Wild child: 'Wild Thing' left mark on baseball and then some

02/21/15 by Matthew S. Vandriak

One of the most popular sports movies of all time is Major League. So popular in fact, that one of it's characters spawned into a Major League Baseball pitcher. Charlie Sheen played "Wild Thing" Ricky Vaughn, who was a fast ball throwing pitcher with major league control problems. Mitch Williams was a hard throwing MLB relief pitcher who had some control issues of his own and who eventually became known as "Wild Thing".
Williams debuted in 1986 with the Texas Rangers. He played three seasons there before being traded to the Chicago Cubs, which is where the "Wild Thing" tag began in 1989. The film Major League came out that year, and Williams, who's unique wind up and release combined with his high velocity fastball and the wild pitches he threw regularly, led to the song "Wild Thing" by The Troggs being played at Wrigley Field when Williams was called from the bullpen. 1989 was also Williams finest in the big leagues, as he recorded 36 saves that season and made his only appearance in the All-Star game. Williams work on the field helped the Cubs reach the National League Championship Series that season as well.
Williams would be traded to Philadelphia prior to the 1991 season. It was there he further pushed the "Wild Thing" moniker by changing his uniform number to 99, the same number Ricky Vaughn wore in Major League. Although Williams said he chose the number not because of the movie, but he wore it in honor of former NFL player Mark Gastineau.

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Williams saved 30 games in his first season with the Phillies, but he is probably best known from his tenure in Philadelphia for what happened in the 1993 World Series. Williams blew a save opportunity in Game 2 (which led to death threats from the always classy Philadelphia fan base), but Game 7 is what Williams is probably best remembered for. With the Phillies leading 6 to 5 in the bottom of the 9th inning, Williams surrendered a 3-run, walk off home run to Joe Carter which led the Toronto Blue Jays to the World Series title. That pitch would be the last he would throw for the Phillies.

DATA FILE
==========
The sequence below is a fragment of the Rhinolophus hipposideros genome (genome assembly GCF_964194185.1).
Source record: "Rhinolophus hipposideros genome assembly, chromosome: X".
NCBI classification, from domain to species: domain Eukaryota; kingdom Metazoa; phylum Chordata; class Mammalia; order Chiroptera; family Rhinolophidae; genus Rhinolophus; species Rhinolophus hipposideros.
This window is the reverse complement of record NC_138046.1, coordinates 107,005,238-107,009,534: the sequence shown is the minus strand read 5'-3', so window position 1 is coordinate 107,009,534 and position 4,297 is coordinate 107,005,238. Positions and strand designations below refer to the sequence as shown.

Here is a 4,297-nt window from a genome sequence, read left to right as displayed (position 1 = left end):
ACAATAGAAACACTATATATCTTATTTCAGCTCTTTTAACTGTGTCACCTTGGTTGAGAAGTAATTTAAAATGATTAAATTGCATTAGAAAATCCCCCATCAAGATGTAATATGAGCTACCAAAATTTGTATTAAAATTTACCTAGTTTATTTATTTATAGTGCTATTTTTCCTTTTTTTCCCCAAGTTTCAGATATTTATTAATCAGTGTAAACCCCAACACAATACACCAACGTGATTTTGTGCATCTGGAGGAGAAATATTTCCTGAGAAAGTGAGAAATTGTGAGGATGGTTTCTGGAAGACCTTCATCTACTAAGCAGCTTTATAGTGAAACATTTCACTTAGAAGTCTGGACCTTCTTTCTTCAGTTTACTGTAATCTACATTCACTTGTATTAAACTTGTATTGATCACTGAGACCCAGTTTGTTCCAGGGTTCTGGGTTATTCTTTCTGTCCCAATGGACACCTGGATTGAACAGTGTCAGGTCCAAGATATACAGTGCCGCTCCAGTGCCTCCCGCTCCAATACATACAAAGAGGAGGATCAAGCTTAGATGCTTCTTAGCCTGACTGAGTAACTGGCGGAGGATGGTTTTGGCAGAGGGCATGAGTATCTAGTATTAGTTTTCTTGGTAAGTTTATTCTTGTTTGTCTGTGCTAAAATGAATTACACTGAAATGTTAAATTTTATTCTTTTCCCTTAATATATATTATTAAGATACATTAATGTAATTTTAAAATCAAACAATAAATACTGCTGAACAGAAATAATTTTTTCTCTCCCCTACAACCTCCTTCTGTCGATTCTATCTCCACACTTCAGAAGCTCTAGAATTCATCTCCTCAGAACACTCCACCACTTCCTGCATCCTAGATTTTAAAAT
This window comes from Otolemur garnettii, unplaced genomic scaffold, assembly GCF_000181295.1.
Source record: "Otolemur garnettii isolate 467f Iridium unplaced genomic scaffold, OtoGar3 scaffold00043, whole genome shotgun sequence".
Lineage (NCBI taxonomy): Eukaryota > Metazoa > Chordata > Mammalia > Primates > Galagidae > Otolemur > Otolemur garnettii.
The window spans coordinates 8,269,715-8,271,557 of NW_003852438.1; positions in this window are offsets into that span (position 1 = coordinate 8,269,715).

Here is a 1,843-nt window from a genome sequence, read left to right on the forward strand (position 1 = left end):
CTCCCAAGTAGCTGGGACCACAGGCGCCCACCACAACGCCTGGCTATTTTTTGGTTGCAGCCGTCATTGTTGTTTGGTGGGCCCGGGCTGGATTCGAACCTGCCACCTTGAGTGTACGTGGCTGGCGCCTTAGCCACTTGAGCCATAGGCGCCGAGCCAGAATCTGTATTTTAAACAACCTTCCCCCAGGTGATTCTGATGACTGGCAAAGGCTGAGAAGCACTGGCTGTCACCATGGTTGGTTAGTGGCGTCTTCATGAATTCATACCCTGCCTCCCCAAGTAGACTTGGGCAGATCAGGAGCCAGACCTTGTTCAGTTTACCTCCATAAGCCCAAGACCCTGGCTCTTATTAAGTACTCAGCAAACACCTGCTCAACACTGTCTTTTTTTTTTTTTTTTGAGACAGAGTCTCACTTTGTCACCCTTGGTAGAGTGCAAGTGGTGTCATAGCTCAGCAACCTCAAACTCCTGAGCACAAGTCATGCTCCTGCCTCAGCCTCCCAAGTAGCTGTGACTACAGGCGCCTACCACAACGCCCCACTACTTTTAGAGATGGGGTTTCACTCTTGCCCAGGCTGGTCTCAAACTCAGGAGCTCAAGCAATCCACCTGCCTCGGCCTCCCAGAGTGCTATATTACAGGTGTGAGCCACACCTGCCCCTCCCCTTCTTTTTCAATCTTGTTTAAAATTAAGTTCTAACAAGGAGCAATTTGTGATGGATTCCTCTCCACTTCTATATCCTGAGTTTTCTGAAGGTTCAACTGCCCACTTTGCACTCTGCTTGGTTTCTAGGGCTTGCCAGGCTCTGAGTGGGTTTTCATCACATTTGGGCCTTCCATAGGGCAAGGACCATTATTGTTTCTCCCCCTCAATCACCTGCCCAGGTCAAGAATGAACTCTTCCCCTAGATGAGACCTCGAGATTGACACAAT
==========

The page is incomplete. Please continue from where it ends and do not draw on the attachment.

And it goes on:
Williams was traded to Houston before the 1994 season. He then moved on to the California Angels before retiring in 1997 as a member of the Kansas City Royals. After retiring, he operating a bowling center in Philadelphia before returning to the mound one more time in 2001 for the Atlantic City Surf of the independent Atlantic League.
Williams most recently was an announcer on the MLB Network, before being terminated for an incident at a little league tournament in May of 2014. Williams was coaching a team in the tourney where he allegedly became belligerent with an umpire, shouted obscenities, and had one of the 10-year olds on his team intentionally throw a bean ball at another kid. Williams has filed a wrongful termination lawsuit against the MLB Network and a defamation lawsuit against Deadspin, which originally reported the little league incident.
Even after baseball, Mitch Williams still seems to be a "Wild Thing".

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